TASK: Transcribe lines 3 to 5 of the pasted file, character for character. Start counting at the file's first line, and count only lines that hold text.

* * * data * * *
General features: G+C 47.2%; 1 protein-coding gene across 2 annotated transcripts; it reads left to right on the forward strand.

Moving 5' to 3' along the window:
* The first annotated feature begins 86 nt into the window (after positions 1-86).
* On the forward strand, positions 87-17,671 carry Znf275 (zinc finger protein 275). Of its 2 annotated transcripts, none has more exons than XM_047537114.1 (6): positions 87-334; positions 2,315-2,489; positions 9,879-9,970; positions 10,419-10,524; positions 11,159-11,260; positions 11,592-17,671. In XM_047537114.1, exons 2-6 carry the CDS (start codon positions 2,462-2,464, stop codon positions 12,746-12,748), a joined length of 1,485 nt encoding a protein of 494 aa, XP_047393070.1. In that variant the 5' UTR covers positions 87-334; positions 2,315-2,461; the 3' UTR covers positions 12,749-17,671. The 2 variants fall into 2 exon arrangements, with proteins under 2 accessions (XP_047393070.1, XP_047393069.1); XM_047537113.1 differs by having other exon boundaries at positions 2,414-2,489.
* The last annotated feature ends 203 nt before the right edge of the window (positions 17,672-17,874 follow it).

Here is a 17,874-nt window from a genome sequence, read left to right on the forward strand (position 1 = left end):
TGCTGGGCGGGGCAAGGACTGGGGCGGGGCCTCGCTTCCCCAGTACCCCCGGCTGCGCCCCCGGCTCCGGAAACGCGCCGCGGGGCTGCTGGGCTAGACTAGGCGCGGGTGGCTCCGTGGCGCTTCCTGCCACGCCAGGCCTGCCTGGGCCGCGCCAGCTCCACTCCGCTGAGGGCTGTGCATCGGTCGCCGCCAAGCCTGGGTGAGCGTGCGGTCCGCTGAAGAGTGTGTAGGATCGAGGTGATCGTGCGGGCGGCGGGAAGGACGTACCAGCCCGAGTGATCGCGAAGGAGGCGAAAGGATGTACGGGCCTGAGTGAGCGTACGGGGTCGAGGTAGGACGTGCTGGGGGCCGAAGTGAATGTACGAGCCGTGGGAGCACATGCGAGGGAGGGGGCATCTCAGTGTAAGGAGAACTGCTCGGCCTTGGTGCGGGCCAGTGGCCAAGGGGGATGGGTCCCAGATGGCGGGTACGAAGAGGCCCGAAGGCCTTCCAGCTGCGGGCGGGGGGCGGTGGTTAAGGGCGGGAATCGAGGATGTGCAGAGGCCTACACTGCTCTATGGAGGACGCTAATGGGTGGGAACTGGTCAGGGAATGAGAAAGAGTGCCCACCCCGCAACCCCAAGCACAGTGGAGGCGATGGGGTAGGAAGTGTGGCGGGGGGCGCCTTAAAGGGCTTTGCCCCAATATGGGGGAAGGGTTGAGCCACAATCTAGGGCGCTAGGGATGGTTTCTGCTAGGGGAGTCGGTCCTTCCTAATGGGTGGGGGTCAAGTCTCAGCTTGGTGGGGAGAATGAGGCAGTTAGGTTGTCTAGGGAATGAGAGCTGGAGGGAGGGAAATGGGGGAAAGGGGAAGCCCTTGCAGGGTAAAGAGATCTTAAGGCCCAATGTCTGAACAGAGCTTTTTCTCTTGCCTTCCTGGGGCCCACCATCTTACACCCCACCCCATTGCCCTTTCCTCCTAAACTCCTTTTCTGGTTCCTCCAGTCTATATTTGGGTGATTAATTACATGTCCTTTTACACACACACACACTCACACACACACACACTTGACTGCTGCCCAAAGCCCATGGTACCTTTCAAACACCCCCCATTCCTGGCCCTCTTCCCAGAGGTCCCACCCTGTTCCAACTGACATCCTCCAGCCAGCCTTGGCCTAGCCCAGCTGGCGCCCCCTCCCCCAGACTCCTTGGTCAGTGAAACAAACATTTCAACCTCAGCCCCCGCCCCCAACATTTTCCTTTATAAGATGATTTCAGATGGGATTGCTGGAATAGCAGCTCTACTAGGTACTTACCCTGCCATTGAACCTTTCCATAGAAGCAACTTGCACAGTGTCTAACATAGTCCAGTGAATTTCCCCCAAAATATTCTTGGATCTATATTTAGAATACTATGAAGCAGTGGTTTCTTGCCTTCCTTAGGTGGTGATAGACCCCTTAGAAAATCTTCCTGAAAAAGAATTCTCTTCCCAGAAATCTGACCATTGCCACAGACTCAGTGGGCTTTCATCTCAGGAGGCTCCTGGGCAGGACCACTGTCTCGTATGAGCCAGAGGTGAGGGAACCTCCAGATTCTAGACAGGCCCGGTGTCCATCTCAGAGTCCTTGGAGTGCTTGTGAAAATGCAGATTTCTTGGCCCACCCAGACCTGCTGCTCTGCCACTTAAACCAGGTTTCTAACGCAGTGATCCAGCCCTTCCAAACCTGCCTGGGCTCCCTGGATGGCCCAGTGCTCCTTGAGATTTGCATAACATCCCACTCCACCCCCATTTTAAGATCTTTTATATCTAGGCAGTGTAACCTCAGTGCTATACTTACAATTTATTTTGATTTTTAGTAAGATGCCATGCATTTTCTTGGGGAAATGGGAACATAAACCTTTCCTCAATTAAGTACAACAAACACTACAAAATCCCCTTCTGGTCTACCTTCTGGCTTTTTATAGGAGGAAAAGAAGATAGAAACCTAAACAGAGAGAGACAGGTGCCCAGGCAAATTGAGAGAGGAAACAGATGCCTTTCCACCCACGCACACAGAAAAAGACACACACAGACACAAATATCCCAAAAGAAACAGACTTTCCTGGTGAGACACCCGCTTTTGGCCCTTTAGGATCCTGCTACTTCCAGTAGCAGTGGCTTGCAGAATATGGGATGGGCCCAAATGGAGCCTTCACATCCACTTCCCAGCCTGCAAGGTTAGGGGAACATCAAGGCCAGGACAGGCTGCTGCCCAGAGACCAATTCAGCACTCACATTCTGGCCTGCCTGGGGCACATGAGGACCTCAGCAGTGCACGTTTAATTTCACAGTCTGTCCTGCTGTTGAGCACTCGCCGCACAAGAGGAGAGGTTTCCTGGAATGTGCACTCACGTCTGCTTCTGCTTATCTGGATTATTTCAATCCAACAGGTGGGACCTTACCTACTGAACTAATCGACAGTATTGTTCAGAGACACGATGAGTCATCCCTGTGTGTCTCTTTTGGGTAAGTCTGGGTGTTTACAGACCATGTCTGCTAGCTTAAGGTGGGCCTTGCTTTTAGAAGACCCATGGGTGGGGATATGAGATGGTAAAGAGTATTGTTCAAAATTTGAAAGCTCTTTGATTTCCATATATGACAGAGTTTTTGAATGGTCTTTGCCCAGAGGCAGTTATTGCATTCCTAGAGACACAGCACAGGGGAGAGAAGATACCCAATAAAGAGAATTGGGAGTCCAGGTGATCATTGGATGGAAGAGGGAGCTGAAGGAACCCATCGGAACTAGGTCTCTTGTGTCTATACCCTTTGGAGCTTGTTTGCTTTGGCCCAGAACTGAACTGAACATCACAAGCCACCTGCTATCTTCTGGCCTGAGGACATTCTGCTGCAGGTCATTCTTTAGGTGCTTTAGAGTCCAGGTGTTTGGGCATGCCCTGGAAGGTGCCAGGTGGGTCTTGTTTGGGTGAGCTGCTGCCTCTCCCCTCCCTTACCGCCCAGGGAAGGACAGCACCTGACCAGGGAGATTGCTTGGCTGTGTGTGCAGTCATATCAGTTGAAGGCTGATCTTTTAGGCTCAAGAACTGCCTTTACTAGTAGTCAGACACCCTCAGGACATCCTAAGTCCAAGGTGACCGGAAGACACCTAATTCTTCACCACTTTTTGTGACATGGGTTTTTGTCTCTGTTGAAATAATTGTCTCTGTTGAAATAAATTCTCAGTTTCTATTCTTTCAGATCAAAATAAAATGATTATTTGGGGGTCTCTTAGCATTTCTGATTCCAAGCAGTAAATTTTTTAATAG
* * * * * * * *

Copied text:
* The first annotated feature begins 86 nt into the window (after positions 1-86).
* On the forward strand, positions 87-17,671 carry Znf275 (zinc finger protein 275). Of its 2 annotated transcripts, none has more exons than XM_047537114.1 (6): positions 87-334; positions 2,315-2,489; positions 9,879-9,970; positions 10,419-10,524; positions 11,159-11,260; positions 11,592-17,671. In XM_047537114.1, exons 2-6 carry the CDS (start codon positions 2,462-2,464, stop codon positions 12,746-12,748), a joined length of 1,485 nt encoding a protein of 494 aa, XP_047393070.1. In that variant the 5' UTR covers positions 87-334; positions 2,315-2,461; the 3' UTR covers positions 12,749-17,671. The 2 variants fall into 2 exon arrangements, with proteins under 2 accessions (XP_047393070.1, XP_047393069.1); XM_047537113.1 differs by having other exon boundaries at positions 2,414-2,489.
* The last annotated feature ends 203 nt before the right edge of the window (positions 17,672-17,874 follow it).